By Erin Sherbert
By Howard Cole
By Erin Sherbert
By Erin Sherbert
By Leif Haven
By Erin Sherbert
By Chris Roberts
By Kate Conger
This just in: San Francisco is a singles' paradise!
What's that you say? Doesn't exactly jibe with your experience? Take it up with the good folks at the Sperling's Best Places guidebook series, who have teamed with a deodorant company, AXE, to compile and publish the second annual list of "America's Best and Worst Cities for Dating." (Things are a tad slow down on the antiperspirant farm, we gather.) San Francisco, we're bemused to report, came in third, just behind Seattle and Honolulu.
Now lest you think this was just a silly, nonscientific exercise whose findings were preordained (you must be thinking of the Project Censored list -- no, that already came out this year), the dating study's authors are only too happy to outline their grueling methodology. Among the "33 distinct criteria" employed: measuring the girl-to-guy parity, weighing the percentage of singles, counting the number of hook-up venues such as dog parks and coffee shops, and totaling up the recreation memberships, lingerie shops per capita, and flowers and jewelry bought as romantic gifts. Hell, the study even made use of the most currently available figures from the Census Bureau (for population and demographic breakdowns), the Centers for Disease Control and Prevention (to find the frequency of sexual partners), and Match.com (to get an estimate of online daters). Then a crew of "leading relationship experts" was brought in -- blindfolded, we assume, in long black limousines -- to weigh all the categories and data in terms of dating importance.
"The perception might be that larger cities like Miami and Chicago would automatically be the best places for socializing, but that's not necessarily the case," says Bert Sperling, president of Sperling's Best Places (hence the name). "A city needs venues and activities that are conducive to meeting potential hook-ups, as well as an equal guy-to-girl ratio, to be considered for the top of this list."
You know what we always say: You can trust a guy named Bert Sperling when it comes to romance. But how the hell did San Francisco get up there? It ranked 22nd in male-female parity (duh), 74th in flower purchases per capita (often a "post-hook-up gesture," according to the study), and a whopping 75th in lingerie and sleepwear purchases (New York claimed first in this category). Ah, but San Francisco's romantic appeal can't be bought with a dozen roses and a pair of crotchless panties. OK, sometimes it can, but more often we're looking for genuine interaction, perhaps in a coffee shop (only Seattle finished ahead of San Francisco on this score), on an online dating site (again, those sleepless singles in Seattle beat us for the top spot), or in a dog park (take that, Seattle -- San Francisco was No. 1 in dog parks per capita).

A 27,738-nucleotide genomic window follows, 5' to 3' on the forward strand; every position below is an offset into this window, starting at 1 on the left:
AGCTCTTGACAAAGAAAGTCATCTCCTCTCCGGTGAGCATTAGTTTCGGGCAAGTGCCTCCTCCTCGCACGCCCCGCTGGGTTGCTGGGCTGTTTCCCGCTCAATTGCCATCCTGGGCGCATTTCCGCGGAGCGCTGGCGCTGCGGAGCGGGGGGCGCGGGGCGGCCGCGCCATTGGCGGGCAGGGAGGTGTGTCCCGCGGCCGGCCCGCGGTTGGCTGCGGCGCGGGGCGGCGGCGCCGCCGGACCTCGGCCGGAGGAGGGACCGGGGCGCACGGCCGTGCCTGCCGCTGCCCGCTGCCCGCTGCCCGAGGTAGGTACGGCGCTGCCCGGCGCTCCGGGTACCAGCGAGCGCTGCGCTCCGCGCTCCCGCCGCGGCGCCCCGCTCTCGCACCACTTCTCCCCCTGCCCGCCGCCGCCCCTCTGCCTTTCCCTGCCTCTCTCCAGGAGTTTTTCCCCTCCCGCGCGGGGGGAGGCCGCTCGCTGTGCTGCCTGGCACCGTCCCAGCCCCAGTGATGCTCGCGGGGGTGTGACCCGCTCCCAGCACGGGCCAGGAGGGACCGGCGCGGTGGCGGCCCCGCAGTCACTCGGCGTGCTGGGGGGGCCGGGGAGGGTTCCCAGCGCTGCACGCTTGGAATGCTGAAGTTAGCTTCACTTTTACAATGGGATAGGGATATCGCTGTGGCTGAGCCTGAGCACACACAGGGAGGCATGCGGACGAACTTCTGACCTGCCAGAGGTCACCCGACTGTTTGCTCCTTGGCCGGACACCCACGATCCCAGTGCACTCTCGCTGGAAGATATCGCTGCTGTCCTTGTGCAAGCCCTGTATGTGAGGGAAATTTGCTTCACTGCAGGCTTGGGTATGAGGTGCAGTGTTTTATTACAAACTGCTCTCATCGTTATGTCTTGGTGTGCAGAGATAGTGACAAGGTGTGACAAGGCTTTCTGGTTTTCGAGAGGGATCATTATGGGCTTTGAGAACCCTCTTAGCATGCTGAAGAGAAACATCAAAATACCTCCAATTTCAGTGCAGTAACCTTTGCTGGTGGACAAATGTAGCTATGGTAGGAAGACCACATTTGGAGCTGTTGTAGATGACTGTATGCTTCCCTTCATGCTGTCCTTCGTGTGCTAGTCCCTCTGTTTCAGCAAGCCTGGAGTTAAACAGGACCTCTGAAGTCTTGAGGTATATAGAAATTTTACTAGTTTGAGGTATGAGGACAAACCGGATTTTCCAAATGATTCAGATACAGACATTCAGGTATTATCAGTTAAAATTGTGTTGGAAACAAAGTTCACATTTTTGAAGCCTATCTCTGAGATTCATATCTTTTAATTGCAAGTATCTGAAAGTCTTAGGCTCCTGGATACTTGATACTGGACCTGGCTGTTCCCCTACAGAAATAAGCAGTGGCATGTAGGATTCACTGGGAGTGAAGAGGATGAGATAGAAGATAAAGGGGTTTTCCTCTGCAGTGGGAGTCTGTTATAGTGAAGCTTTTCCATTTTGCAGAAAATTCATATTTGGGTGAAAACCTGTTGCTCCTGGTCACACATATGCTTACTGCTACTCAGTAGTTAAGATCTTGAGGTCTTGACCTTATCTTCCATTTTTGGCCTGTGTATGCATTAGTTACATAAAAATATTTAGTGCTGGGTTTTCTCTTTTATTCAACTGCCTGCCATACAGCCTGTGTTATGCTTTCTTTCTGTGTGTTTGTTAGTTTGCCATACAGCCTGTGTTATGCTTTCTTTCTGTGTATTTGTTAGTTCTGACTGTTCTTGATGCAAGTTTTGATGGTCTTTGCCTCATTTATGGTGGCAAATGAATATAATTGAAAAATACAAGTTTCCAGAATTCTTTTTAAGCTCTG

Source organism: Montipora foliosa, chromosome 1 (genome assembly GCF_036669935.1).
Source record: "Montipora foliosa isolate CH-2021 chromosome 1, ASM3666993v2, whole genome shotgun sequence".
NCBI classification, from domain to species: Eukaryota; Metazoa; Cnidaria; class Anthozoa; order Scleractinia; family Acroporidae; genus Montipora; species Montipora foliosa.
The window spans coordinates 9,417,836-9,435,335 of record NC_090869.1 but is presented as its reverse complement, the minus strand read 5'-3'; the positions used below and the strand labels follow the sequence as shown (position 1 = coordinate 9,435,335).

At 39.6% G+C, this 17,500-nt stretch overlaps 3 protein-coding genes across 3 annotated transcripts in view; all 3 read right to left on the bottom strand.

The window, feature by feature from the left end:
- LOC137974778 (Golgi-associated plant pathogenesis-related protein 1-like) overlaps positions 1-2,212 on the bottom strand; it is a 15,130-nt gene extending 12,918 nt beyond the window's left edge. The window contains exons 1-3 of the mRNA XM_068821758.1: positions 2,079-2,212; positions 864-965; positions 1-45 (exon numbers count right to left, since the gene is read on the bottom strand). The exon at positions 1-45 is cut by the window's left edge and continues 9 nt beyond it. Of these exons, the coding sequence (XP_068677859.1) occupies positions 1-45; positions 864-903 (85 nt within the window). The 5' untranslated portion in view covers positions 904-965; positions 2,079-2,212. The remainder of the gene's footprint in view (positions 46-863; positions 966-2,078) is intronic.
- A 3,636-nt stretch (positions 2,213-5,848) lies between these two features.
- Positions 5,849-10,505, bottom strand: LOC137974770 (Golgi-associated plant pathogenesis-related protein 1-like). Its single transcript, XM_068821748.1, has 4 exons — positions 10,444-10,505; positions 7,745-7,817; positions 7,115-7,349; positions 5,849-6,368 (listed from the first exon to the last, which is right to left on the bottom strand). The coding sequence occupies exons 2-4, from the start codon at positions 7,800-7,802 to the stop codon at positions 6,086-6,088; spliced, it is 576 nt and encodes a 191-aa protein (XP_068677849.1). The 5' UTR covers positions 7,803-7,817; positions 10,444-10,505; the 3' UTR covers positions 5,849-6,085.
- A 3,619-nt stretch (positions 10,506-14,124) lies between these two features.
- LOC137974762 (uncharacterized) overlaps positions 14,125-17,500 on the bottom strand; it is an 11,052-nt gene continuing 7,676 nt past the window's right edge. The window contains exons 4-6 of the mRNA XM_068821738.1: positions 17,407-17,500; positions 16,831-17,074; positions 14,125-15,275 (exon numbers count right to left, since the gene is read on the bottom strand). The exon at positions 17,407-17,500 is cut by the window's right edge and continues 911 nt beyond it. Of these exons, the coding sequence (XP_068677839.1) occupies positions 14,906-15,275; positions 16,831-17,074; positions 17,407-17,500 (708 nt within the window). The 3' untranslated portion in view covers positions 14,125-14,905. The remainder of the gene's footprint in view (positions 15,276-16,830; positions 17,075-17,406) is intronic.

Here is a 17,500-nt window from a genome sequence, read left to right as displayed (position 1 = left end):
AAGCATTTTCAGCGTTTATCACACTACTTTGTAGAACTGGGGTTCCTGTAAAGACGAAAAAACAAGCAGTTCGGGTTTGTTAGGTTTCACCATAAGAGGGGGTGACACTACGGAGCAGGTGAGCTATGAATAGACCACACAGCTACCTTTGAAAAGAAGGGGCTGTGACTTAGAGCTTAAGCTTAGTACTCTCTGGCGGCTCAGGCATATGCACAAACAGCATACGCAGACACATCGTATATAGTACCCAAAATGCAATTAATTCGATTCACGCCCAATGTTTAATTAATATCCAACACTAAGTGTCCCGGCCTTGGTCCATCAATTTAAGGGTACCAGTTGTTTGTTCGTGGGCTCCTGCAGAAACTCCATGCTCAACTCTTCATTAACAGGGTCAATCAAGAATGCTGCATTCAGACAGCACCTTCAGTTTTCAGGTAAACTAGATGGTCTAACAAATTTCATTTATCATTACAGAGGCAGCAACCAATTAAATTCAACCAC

So there's your answer: dog parks. Meet the lover of your dreams, or step in a pile of crap -- it's pretty much all the same. Or you might get to wear a spiked collar. And while you're patrolling the park with your pooch, take heart that you don't live in Birmingham, Ala. (the worst city in America for hooking up), Bakersfield (No. 2), or Ventura (No. 4). And consider a move to Oakland; it was named the 11th best city for hooking up in the study. Mostly, we assume, because it's so close to San Francisco.
There is, however, another reason for our fair city's mingle-heavy reputation: the ridiculous parties.
Last Tuesday a good friend called with an invite. "Want to go to an open-bar party at Chanel, starting a little after 7?" he asked. Seeing as how that sentence contained four of our favorite words ("bar," "party," "Chanel," and "7"), we couldn't resist. What's more, attending an opulent, pretentious soiree at a designer store would give us a chance to put this best dating city survey to the test -- surely, the single men and women (who cares about parity when everyone'sgorgeous?) would be fawning all over us, especially since we'd visited both a dog park and an online dating site that very day!
Beyond our own romantic aspirations, the party, sponsored by the almighty Vanity Fair and SFMOMA's Contemporary Extension, was intriguing. Maybe we would finally be able to corner Dede Wilsey so she could sign our copy of Oh the Glory of It All,or perhaps we would spot the rare, taut-skinned Getty foraging in its natural habitat. After all, the night promised to "unite San Francisco's social community with Bay Area artists." Translation: Fill out Vanity Fair's "Proust Questionnaire," then quickly scamper back to your appropriate circle of friends and class level. But where else in San Francisco would you be able to schmooze and find eye cream at exorbitant prices? OK, OK, sure -- but, remember, not all of those places have open bars.
We'd like to report all the juicy goings-on among high-society types we uncovered that night, but did we mention the open bar? Because we were scarcely into our cups when we learned how dangerous it can be to ignore those nagging warning labels on the little orange plastic bottles we carry with us. Much like shampooing directions that recommend to "lather, rinse, and repeat if necessary," the last little guideline regarding pills is rarely, if ever, followed. But sometimes, it seems, directions are given for a reason; sometimes you really should think twice about bringing that glass of wine to your lips after downing a few dolls. At Chanel, we should have realized that. We should have realized we were not at our most socially shrewd when we tripped down the staircase. We should have heard the venom in the Chanelette's voice when she hissed at us: "Don't spill wine on our carpet!"